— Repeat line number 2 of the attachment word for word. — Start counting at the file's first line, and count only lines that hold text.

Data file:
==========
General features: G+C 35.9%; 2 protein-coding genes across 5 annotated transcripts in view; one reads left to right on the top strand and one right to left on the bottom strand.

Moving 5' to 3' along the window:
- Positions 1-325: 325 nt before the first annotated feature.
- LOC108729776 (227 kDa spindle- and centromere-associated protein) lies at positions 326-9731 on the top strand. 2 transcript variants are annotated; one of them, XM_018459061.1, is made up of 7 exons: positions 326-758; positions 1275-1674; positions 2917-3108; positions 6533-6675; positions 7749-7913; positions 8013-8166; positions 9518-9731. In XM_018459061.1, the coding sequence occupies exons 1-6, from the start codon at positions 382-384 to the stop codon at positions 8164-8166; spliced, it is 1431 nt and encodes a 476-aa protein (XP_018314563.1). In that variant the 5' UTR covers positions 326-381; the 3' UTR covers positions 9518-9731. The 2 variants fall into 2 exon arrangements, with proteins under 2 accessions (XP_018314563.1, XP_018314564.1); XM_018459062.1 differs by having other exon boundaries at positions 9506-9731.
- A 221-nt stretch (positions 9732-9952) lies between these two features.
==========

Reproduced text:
Moving 5' to 3' along the window: